There are many eating establishments within walking distance (1/2 mile or less) of the university. There are the fast food chains of Chipotle Mexican Grill, Ben & Jerry's Ice Cream, Starbucks, Subway, etc. Two non-fast food places I can recommend are Crimson and Gold Tavern and Spanky's Roadhouse. They are both sports bars with 5+ TVs showing a variety of sporting events. Food and service is fine, nothing fancy - a good salad or burger and a beer - which is fine by me. Of the two, I prefer Spanky's because of the service and atmosphere/décor.
There are plenty of sporting venues in the Ritchie Center (the sports complex of the University of Denver - including Magness Arena) and surrounding area: lacrosse, tennis, gymnastics, soccer, and more. Take a stroll through the campus and neighborhood to see the playing fields and the buildings that are rich with beauty and tradition - 21st century buildings mixed with those built from the 1890s - 1950s.
There were more than twice as many DU cheerleaders as DU players and those cheerleaders were very much a part of the fan base. There was a school band that did an excellent job of rooting for the Pioneers and providing music between breaks. As mentioned earlier, the arena was about 80% full for the men's game.
There was a good mix of youngsters, retirees, and middle aged folks. They all cheered and applauded when the many 3-pointers were made as well as during blocked shots and when all the other offensive and defensive plays were made.
I took the RTD light rail for $4.50 round trip causing me no hassles with traffic after the game. Magness Arena is two blocks from the light rail station so very walk-able.
If driving, Magness Arena is right off the I-25 interstate on South University Blvd. There is plenty of parking at and around the arena - 9 parking lots. From attending a previous game at Magness Arena, I remember parking prices being rather high - ranging from $3 in the summer (school is out) to as high as $25 depending on the event.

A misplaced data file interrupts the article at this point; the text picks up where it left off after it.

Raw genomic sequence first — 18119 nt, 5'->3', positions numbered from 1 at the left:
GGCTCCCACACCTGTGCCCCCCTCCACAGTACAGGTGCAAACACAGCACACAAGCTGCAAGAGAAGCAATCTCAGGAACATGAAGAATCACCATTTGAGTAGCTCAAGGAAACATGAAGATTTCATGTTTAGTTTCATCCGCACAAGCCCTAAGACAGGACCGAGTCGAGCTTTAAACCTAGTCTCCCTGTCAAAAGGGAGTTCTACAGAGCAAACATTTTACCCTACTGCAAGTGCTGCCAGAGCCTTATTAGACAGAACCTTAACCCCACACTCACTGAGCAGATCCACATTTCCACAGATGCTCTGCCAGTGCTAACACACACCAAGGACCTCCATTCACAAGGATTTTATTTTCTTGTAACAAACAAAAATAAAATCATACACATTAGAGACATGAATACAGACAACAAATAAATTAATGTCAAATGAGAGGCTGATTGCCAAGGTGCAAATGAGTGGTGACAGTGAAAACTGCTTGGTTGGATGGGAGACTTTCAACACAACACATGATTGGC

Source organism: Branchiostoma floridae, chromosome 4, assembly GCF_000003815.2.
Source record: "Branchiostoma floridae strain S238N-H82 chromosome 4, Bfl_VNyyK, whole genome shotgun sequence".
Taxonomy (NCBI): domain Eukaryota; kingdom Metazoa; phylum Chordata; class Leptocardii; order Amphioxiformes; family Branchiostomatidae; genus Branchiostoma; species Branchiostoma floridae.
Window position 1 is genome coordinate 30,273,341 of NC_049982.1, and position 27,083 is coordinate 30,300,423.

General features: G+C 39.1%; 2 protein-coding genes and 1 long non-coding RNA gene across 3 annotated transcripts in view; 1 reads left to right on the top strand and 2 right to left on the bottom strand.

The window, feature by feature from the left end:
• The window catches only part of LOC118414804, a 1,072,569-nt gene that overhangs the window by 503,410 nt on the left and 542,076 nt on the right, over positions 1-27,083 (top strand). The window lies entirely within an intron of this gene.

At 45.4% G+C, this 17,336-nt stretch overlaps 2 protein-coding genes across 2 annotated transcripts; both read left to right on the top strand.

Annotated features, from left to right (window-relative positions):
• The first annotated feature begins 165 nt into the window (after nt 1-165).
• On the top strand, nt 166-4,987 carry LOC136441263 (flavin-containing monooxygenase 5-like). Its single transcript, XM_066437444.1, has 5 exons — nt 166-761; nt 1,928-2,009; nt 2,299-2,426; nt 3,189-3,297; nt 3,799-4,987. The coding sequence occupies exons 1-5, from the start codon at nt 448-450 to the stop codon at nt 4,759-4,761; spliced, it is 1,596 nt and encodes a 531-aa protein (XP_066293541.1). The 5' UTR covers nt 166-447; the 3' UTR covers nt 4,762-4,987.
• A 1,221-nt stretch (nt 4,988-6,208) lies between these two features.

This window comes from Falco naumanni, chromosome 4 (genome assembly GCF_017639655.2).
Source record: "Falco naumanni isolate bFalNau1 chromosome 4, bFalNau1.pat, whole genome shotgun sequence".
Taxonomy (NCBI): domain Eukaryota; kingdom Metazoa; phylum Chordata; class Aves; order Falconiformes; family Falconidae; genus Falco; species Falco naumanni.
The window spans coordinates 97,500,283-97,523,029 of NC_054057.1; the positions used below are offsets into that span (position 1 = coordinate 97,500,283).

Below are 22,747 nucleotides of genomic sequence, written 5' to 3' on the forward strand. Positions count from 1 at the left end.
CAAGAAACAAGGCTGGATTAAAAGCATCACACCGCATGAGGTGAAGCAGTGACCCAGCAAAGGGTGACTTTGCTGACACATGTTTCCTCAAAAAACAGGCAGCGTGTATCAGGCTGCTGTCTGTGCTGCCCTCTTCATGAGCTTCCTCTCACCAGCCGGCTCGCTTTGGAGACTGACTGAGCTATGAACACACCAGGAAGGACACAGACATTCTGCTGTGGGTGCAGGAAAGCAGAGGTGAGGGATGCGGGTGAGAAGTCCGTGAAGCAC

There are ample, clean bathrooms with plenty of stalls in the ladies room and no wait even right after the game ended. The concourses get crowded after the end of the game. If you're not in a rush, hang out a bit after the game and listen to a live interview with head coach Joe Scott and allow the crowd to disperse.
My recommendation, take the light rail! RTD-Denver.
Game tickets for men's games are $9 - $30 (women's game tickets range from $8 - $12). The reason this review gets a 5 is as I was walking up to the ticket booth, a lady asked me if I was buying tickets. I said yes, and she just gave me two extra tickets she had. I'll need to remember to pay that forward sometime when I have an extra ticket or two to any sporting event.
Turns out, it was a ticket to the woman's game that was currently being played and those same tickets could be used for the men's game. And, the seats were center court, facing the benches, five rows up. It was fantastic.
Getting a free ticket with a perfect seat deserves a point. Strolling through the university area and grounds that are in an arboretum setting awards another. And finally, anywhere one can take public transportation to a game/arena deserves a point.
If you are in the Denver, CO area, do take a visit to Magness Arena at the University of Denver. It holds many sporting events including, but not limited to, Denver Pioneers men's and women's basketball and men's hockey. I'll be getting back there more often.